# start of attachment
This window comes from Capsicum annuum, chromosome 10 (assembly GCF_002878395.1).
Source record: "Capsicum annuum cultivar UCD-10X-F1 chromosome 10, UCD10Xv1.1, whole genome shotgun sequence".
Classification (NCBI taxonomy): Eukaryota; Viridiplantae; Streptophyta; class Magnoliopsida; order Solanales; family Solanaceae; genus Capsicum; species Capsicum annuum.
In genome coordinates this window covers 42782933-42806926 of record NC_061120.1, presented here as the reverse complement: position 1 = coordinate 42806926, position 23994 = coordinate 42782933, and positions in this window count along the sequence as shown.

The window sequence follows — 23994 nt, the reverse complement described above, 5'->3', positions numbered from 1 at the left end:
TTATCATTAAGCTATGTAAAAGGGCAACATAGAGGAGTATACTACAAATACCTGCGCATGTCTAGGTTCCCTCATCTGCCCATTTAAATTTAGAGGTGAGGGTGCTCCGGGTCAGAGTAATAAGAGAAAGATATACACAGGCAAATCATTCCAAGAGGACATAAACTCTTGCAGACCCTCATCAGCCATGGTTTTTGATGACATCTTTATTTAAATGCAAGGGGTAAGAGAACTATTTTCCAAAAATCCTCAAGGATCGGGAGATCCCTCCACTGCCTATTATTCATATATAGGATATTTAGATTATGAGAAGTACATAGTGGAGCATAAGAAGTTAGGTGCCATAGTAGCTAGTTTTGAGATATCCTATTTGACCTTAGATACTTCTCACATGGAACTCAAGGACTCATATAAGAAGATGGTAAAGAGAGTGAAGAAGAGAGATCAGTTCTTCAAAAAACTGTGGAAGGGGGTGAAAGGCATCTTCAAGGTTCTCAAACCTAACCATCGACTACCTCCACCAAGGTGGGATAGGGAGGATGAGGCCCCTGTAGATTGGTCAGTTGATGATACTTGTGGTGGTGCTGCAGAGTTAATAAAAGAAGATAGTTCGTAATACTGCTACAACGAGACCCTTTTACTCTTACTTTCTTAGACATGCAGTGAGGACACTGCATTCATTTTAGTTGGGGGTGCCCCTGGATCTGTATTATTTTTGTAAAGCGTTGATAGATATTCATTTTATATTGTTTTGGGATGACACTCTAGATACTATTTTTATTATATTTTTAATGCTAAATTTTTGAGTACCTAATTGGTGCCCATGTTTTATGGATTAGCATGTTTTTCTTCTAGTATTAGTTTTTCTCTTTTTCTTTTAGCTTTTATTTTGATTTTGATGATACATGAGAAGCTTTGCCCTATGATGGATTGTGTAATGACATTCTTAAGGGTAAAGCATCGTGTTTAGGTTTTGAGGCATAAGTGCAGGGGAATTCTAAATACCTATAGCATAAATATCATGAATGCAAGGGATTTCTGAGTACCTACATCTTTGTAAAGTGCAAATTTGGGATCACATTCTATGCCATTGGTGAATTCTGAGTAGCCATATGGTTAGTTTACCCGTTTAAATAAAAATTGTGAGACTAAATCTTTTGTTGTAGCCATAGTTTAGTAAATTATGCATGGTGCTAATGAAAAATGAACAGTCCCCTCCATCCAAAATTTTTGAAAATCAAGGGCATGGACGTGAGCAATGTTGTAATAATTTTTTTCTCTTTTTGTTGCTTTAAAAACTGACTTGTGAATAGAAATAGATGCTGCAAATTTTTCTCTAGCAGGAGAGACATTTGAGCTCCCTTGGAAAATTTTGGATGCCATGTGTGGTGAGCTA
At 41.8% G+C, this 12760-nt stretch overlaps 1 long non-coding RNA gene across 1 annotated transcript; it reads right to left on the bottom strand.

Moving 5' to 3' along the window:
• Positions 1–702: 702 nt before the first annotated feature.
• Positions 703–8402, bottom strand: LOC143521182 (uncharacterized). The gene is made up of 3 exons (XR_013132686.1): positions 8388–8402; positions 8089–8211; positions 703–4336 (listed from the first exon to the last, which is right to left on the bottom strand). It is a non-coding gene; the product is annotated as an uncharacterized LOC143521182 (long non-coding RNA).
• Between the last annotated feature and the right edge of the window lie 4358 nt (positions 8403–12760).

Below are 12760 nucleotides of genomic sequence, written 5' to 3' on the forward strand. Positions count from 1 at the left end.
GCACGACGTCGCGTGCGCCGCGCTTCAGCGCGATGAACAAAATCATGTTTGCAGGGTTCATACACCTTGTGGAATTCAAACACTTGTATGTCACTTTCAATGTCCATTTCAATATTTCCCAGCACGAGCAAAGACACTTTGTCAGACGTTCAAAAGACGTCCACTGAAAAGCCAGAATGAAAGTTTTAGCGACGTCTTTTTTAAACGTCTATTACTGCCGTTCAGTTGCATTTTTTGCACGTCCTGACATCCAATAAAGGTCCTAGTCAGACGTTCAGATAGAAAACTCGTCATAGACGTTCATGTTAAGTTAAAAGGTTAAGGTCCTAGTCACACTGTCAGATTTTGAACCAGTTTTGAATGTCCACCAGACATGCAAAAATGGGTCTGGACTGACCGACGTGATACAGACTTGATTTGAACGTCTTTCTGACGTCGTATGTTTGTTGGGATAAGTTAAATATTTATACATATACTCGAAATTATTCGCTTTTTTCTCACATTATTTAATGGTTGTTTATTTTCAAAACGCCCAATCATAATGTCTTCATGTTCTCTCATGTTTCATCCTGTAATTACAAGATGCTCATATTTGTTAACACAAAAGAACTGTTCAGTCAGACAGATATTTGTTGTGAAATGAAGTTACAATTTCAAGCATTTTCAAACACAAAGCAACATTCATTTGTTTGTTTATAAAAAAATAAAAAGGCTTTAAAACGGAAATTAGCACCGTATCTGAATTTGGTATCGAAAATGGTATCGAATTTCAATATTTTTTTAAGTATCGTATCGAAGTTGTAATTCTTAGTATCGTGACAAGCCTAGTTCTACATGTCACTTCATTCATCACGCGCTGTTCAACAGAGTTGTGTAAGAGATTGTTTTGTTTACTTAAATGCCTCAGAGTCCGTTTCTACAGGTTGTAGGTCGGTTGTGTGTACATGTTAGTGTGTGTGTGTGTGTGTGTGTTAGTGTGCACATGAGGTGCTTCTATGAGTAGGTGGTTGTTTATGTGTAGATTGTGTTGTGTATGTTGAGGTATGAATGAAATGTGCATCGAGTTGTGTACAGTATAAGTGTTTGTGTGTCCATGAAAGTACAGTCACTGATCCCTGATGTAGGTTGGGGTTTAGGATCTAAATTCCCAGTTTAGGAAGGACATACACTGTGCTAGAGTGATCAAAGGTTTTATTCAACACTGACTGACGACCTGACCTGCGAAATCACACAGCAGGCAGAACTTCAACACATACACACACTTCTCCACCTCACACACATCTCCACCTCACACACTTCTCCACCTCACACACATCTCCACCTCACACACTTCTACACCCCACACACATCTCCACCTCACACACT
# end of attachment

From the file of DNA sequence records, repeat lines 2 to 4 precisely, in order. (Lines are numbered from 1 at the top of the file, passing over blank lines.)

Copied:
Source record: "Capsicum annuum cultivar UCD-10X-F1 chromosome 10, UCD10Xv1.1, whole genome shotgun sequence".
Classification (NCBI taxonomy): Eukaryota; Viridiplantae; Streptophyta; class Magnoliopsida; order Solanales; family Solanaceae; genus Capsicum; species Capsicum annuum.
In genome coordinates this window covers 42782933-42806926 of record NC_061120.1, presented here as the reverse complement: position 1 = coordinate 42806926, position 23994 = coordinate 42782933, and positions in this window count along the sequence as shown.